Nottingham College

  (Redirected from New College Nottingham)

Nottingham College is one of the largest further education college and higher education colleges in the United Kingdom. Based in the city of Nottingham in England, it provides education and training from pre-entry through to university-degree level at its 11 centres in the city and around Nottinghamshire.

Nottingham College
Nottingham College Corporate logo.png
Location
,
Information
Former namesNew College Nottingham
Central College Nottingham
TypeGeneral further education college
Established8 June 2017 (by amalgamation)
Local authorityNottingham
Department for Education URN130776 Tables
OfstedReports
Chair of GovernorsCarole Thorogood
CEOJohn van de Laarschot
Staff1,500
GenderMixed
Age14+
Enrolment~15,000 (full-time);
~40,000 (total)
Website

HistoryEdit

Nottingham College is an amalgamation of two former further education colleges, New College Nottingham and Central College Nottingham.[1][2]

New College NottinghamEdit

New College Nottingham (often stylised as ncn or NCN) was formed from Arnold and Carlton College, which opened in 1960; Basford Hall College of Further Education, which opened 1969; Clarendon College of Further Education, which was founded in 1919 and became a further-education college in 1948 whose current campus opened in 1960; and the High Pavement Sixth Form College, which was founded as a school in 1788 and has offered sixth form education since 1975; the current campus opened in 2001.

In December 2015 New College Nottingham underwent its new inspection framework Ofsted inspection and received a Grade 2 (Good) overall, having been rated as Good in all individual categories.[3]

Central College NottinghamEdit

Central College Nottingham was a further education college based over ten sites in Nottinghamshire. The college was formed from the merger of Castle College Nottingham and South Nottingham College. South Nottingham College was founded in 1970 in West Bridgford, while Castle College Nottingham was founded on 1 June 2006 from the merger of Broxtowe College and The People's College in Nottingham. The People's College was the oldest further education college in England, having been founded in 1847. Following a public consultation, which ran from December 2010 to January 2011, it was decided that Castle College Nottingham and South Nottingham College should merge. The colleges officially merged on 1 July 2011. The merged college was renamed 'Central College Nottingham' in November 2012.[4]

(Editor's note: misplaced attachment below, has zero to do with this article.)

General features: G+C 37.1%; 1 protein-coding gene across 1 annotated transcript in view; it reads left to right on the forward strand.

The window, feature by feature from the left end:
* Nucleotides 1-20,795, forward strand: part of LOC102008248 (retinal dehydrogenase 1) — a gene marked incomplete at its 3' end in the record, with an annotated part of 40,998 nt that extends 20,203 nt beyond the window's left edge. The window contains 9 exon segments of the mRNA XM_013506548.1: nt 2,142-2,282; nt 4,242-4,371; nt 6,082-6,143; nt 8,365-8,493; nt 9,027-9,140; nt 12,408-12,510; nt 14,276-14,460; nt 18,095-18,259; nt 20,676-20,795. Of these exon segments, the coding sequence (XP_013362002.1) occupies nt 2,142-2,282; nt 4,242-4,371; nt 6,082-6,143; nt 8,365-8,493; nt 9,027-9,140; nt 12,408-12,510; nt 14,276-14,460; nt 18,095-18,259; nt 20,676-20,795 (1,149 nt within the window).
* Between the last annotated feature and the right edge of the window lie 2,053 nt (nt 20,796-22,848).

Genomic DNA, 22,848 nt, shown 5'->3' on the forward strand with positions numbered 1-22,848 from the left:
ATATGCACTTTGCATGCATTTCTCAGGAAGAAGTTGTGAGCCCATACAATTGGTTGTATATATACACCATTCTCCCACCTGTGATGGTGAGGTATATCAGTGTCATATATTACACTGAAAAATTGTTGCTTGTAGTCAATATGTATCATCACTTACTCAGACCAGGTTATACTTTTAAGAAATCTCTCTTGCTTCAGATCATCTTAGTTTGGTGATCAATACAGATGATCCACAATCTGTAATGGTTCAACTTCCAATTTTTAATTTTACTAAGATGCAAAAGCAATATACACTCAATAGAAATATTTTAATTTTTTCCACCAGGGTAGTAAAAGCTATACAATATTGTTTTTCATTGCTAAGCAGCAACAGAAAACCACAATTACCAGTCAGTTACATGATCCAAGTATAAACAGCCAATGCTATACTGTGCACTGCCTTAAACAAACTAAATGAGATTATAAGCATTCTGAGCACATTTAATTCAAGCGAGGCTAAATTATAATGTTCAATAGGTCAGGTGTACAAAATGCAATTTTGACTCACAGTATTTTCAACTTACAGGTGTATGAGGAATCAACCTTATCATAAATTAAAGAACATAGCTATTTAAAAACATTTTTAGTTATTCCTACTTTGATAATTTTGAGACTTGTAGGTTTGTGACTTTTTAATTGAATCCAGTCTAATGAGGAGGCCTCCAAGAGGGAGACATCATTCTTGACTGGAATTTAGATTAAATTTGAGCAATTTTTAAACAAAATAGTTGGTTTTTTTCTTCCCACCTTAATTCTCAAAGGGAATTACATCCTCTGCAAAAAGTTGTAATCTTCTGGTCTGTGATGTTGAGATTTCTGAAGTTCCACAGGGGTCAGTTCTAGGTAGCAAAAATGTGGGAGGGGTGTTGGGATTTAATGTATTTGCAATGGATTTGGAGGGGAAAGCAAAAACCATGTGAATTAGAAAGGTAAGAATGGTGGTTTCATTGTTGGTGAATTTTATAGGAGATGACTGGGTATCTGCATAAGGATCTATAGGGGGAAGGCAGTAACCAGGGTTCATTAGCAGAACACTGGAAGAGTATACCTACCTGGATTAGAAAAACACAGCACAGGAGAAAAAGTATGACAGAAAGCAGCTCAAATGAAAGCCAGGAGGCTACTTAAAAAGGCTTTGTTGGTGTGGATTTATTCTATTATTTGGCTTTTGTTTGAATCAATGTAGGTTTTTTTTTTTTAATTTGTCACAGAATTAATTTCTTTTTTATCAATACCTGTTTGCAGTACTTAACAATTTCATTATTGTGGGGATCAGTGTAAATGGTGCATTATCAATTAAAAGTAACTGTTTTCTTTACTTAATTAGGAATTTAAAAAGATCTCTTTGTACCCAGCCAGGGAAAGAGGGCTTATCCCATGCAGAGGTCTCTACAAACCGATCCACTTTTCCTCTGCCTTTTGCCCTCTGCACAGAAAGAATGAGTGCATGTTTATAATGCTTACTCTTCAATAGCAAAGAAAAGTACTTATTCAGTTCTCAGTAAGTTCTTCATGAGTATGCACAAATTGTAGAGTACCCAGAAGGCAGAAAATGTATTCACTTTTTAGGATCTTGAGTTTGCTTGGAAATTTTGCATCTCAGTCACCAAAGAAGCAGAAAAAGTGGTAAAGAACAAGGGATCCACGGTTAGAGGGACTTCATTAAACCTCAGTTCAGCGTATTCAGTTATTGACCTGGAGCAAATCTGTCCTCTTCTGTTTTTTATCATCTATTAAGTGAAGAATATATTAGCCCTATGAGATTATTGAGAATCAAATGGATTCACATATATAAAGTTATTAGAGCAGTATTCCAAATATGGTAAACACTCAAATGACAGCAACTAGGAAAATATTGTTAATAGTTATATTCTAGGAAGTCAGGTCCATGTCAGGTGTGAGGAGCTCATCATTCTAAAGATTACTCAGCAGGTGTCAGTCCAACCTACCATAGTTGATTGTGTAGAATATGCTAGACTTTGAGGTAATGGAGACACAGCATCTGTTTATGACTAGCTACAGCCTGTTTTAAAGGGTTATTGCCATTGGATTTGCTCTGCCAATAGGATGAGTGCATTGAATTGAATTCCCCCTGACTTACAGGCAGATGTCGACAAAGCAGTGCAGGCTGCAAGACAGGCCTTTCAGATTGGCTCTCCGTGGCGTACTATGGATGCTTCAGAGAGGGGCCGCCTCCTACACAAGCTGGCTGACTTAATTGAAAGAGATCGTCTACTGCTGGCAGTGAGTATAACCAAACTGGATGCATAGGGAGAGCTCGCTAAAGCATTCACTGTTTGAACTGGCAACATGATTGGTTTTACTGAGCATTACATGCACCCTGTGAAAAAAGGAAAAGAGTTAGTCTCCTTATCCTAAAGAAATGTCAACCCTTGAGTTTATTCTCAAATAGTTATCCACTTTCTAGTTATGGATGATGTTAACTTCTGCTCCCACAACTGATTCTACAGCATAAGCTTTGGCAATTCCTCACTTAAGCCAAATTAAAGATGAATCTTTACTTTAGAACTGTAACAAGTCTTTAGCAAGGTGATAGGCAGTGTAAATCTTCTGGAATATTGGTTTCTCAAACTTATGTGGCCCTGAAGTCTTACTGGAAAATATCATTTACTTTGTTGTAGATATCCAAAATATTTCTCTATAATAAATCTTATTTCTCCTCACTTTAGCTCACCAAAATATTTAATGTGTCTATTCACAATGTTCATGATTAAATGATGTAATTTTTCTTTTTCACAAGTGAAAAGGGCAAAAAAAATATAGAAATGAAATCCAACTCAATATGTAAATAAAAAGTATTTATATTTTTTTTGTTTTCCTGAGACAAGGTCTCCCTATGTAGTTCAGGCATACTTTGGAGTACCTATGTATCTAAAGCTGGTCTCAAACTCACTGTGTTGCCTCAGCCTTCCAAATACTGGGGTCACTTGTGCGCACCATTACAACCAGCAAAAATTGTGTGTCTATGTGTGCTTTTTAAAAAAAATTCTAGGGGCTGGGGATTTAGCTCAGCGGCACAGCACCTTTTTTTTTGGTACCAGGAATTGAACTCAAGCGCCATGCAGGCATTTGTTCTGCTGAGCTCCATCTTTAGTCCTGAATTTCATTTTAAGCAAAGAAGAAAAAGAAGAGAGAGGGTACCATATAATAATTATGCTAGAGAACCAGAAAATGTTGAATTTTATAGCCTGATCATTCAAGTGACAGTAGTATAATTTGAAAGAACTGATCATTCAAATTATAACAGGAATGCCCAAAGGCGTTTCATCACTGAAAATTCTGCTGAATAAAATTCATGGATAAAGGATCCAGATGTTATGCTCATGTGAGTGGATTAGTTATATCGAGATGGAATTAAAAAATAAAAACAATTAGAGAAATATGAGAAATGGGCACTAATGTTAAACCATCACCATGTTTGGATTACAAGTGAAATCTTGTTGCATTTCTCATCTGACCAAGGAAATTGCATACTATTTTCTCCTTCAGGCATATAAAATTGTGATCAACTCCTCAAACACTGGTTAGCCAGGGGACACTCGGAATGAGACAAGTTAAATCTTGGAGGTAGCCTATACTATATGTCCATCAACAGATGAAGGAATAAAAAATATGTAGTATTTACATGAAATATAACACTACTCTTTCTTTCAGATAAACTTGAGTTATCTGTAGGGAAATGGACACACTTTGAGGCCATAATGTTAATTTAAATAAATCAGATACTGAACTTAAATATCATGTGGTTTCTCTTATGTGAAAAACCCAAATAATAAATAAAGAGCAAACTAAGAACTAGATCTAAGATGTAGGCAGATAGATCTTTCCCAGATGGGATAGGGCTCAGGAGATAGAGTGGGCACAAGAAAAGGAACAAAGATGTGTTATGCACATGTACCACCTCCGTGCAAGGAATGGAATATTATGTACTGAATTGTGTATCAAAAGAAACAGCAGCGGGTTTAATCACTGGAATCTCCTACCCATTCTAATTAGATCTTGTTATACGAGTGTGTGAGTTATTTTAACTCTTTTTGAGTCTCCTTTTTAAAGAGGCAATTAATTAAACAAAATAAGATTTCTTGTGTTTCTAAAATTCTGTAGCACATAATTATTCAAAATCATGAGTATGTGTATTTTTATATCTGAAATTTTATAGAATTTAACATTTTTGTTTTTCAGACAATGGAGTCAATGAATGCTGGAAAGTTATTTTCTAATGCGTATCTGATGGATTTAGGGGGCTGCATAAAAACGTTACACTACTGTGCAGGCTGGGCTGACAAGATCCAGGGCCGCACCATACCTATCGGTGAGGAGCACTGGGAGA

2017 mergerEdit

On 8 June 2017, New College Nottingham merged with Central College Nottingham to form Nottingham College, one of the largest colleges in the UK, with around 40,000 full-time and part-time students.[1][2]

The college todayEdit

The college is a general further and higher education college and offers a range of courses corresponding to the ISCED band 4 and 5.

  • Vocational Courses
  • Apprenticeships
  • A Levels
  • Access Courses
  • Higher Apprenticeships
  • Foundation Degrees (Higher Education) (level 5)[5] and top-up degrees. (level 6)

CoursesEdit

A-level coursesEdit

A-levels are the traditional entry route to universities, and a sixth-form college such as this, has been the option chosen by students that want, at 16, to leave the security and restrictions of a secondary school. There are entry requirements to each course, students must have evidence of success at GCSEs, and normally have a pass of Grade C or above in a related subject. They will study 3 or 4 subjects. Nottingham College offers over 20 popular subjects, but a limited range of languages and more specialised subjects. All the academic subjects are studied at High Pavement Sixth Form, though Art and Textiles at Stoney Street and Photography at the Adams Building.[5]